In the last few months of the Windows Server 2008 development, a good friend of mine was discussing a problem they have been seeing with customers. The problem, lovingly titled as the "Large Time Jump" issue involves a machine in the domain (usually the PDC) making a large jump in time, either forward or backwards. Regardless of the direction of the jump, the results are equally catastrophic.
How it all happens
Lets look at how this can happen. Some of the causes are more likely than you think. Here is a quick list:
Fixing the glitch
The real problem here is that in a domain environment, domain controller completely and utterly trust the time that they get from another DC. The root PDC is a special case, but it still counts.
The solution is to do a "sanity check" on the time that any domain controller gets from anywhere. In this way, you are ensuring that if a domain controller gets out of whack, it will not spread that time to other DCs. This is done by setting the MaxPosPhaseCorrection and MaxNegPhaseCorrection values.
MaxPosPhaseCorrection and MaxNegPhaseCorrection limit the allowable offset taken from a time sample. When any instance of w32time polls another machine for the time, it will determine the offset between the time source and itself. This value is known as the "Sample Offset". Before the samples is used by the time service, it will be compared to the phase correction limits. If the sample offset is greater than the phase correction limit, then sample will be thrown out and a "TOO BIG" event will be generated. The event contains all of the information about the time sample, including who sent it. The purpose of doing this is to isolate domain controllers in the network who get into a bad time state. In this way, the other DCs will log and error about the time samples being too big rather than blindly accepting it.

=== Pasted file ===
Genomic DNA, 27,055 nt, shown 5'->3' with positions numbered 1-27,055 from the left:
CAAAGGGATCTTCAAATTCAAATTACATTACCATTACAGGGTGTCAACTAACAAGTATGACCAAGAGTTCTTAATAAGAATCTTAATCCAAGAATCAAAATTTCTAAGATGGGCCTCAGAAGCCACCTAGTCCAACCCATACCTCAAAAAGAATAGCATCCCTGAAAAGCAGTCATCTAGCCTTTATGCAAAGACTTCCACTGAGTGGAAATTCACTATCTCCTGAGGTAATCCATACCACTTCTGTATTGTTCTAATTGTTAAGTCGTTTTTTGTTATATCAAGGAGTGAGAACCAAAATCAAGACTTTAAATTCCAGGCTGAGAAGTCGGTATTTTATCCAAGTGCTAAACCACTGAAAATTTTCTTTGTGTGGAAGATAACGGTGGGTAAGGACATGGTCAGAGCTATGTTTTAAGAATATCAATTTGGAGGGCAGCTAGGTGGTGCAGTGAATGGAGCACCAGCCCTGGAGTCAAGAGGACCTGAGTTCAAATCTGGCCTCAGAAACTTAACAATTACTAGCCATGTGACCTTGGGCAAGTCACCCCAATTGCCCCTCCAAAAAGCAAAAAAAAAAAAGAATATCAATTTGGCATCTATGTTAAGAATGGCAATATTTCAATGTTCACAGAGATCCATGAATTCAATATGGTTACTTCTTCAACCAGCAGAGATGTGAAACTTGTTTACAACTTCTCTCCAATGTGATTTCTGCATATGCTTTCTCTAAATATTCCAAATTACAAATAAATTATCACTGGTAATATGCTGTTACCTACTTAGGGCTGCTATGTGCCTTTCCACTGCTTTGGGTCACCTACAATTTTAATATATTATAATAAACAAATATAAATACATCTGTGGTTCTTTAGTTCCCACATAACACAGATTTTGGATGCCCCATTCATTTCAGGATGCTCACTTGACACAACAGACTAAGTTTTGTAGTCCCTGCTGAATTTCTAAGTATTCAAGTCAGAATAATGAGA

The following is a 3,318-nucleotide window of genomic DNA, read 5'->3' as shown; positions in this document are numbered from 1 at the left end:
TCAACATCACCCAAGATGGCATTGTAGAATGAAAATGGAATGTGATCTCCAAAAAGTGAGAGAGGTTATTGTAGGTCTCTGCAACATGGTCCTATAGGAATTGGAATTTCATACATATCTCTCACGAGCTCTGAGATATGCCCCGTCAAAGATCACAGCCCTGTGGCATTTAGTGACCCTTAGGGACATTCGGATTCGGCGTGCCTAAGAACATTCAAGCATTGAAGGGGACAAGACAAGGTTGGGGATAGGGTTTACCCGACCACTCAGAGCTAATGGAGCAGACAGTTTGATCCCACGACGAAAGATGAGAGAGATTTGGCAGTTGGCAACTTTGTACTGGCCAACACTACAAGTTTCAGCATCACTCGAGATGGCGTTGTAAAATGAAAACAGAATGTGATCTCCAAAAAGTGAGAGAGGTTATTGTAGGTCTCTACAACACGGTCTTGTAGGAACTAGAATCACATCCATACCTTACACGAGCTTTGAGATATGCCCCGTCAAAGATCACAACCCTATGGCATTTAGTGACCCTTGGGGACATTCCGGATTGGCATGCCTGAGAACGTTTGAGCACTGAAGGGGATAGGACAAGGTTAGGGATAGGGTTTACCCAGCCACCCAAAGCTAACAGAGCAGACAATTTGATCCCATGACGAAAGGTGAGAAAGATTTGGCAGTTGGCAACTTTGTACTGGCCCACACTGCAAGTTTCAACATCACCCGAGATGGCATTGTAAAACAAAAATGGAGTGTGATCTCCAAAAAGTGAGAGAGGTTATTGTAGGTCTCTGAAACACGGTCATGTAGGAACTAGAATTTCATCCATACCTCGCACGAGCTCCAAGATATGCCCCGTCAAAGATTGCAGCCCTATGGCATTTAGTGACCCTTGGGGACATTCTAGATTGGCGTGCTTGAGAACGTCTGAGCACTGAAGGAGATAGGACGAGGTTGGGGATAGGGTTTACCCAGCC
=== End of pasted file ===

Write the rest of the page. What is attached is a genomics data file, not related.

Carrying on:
Knowing your limits
The next question is: What is an acceptable limit of phase correction? After much analysis and debate, we are advising a value of 48 hours. If a domain controller receives a sample that says it is more than 48 hours off, either in the future or in the past, the domain controller will throw it out. However, every customer should evaluate their own situation to be sure.
This is advised for both limits, both forward and backwards.
A packaged solution
Here is an example of a registry entry that you can merge on-demand to apply a 48 hour limit to the phase correction:
As usual, If you have specific thoughts or questions about this post, please feel free to leave a comment. For general questions about w32time, especially if you have problems with your w32time setup, I encourage you to ask them on Directory Services section of the Microsoft Technet forums.